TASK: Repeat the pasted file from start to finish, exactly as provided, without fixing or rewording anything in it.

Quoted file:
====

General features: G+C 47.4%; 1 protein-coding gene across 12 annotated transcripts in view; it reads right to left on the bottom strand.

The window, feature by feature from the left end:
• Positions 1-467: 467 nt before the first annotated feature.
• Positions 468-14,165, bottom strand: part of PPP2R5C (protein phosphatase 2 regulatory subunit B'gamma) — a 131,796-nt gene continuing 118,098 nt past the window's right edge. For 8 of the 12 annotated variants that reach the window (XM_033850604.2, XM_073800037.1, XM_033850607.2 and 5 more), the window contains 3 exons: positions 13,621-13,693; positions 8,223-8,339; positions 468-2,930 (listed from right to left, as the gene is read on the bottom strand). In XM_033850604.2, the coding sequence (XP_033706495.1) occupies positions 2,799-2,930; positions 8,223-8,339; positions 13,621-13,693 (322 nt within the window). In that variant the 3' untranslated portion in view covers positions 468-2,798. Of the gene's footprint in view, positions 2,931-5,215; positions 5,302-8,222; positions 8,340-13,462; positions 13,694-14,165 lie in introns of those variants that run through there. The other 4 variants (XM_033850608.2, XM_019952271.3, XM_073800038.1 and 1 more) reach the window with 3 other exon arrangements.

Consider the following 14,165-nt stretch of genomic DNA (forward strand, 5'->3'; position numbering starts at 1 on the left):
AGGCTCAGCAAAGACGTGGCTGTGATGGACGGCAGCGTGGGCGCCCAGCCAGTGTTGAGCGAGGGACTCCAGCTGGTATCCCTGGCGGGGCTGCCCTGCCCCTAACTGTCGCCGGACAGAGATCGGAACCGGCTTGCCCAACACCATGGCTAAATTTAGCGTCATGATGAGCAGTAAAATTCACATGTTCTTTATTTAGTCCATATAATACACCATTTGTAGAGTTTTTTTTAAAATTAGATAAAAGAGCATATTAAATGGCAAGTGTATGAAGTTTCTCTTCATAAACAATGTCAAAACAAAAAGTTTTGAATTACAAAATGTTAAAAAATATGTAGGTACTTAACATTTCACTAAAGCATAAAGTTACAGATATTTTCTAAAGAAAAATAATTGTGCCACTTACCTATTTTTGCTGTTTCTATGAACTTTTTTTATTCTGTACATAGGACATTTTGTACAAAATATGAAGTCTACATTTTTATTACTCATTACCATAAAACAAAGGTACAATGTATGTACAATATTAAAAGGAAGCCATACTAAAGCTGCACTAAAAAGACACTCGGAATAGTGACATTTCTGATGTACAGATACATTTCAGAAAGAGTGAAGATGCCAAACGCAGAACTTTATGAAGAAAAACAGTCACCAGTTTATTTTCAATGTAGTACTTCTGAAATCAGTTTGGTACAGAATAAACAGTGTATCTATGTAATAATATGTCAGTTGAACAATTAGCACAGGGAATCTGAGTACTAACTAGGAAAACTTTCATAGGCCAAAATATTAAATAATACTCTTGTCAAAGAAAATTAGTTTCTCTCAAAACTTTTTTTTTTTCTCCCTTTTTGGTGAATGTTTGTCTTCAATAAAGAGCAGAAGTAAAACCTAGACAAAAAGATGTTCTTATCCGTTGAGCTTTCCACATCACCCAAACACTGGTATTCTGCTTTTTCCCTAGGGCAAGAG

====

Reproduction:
General features: G+C 47.4%; 1 protein-coding gene across 12 annotated transcripts in view; it reads right to left on the bottom strand.

The window, feature by feature from the left end:
• Positions 1-467: 467 nt before the first annotated feature.
• Positions 468-14,165, bottom strand: part of PPP2R5C (protein phosphatase 2 regulatory subunit B'gamma) — a 131,796-nt gene continuing 118,098 nt past the window's right edge. For 8 of the 12 annotated variants that reach the window (XM_033850604.2, XM_073800037.1, XM_033850607.2 and 5 more), the window contains 3 exons: positions 13,621-13,693; positions 8,223-8,339; positions 468-2,930 (listed from right to left, as the gene is read on the bottom strand). In XM_033850604.2, the coding sequence (XP_033706495.1) occupies positions 2,799-2,930; positions 8,223-8,339; positions 13,621-13,693 (322 nt within the window). In that variant the 3' untranslated portion in view covers positions 468-2,798. Of the gene's footprint in view, positions 2,931-5,215; positions 5,302-8,222; positions 8,340-13,462; positions 13,694-14,165 lie in introns of those variants that run through there. The other 4 variants (XM_033850608.2, XM_019952271.3, XM_073800038.1 and 1 more) reach the window with 3 other exon arrangements.

Consider the following 14,165-nt stretch of genomic DNA (forward strand, 5'->3'; position numbering starts at 1 on the left):
AGGCTCAGCAAAGACGTGGCTGTGATGGACGGCAGCGTGGGCGCCCAGCCAGTGTTGAGCGAGGGACTCCAGCTGGTATCCCTGGCGGGGCTGCCCTGCCCCTAACTGTCGCCGGACAGAGATCGGAACCGGCTTGCCCAACACCATGGCTAAATTTAGCGTCATGATGAGCAGTAAAATTCACATGTTCTTTATTTAGTCCATATAATACACCATTTGTAGAGTTTTTTTTAAAATTAGATAAAAGAGCATATTAAATGGCAAGTGTATGAAGTTTCTCTTCATAAACAATGTCAAAACAAAAAGTTTTGAATTACAAAATGTTAAAAAATATGTAGGTACTTAACATTTCACTAAAGCATAAAGTTACAGATATTTTCTAAAGAAAAATAATTGTGCCACTTACCTATTTTTGCTGTTTCTATGAACTTTTTTTATTCTGTACATAGGACATTTTGTACAAAATATGAAGTCTACATTTTTATTACTCATTACCATAAAACAAAGGTACAATGTATGTACAATATTAAAAGGAAGCCATACTAAAGCTGCACTAAAAAGACACTCGGAATAGTGACATTTCTGATGTACAGATACATTTCAGAAAGAGTGAAGATGCCAAACGCAGAACTTTATGAAGAAAAACAGTCACCAGTTTATTTTCAATGTAGTACTTCTGAAATCAGTTTGGTACAGAATAAACAGTGTATCTATGTAATAATATGTCAGTTGAACAATTAGCACAGGGAATCTGAGTACTAACTAGGAAAACTTTCATAGGCCAAAATATTAAATAATACTCTTGTCAAAGAAAATTAGTTTCTCTCAAAACTTTTTTTTTTTCTCCCTTTTTGGTGAATGTTTGTCTTCAATAAAGAGCAGAAGTAAAACCTAGACAAAAAGATGTTCTTATCCGTTGAGCTTTCCACATCACCCAAACACTGGTATTCTGCTTTTTCCCTAGGGCAAGAG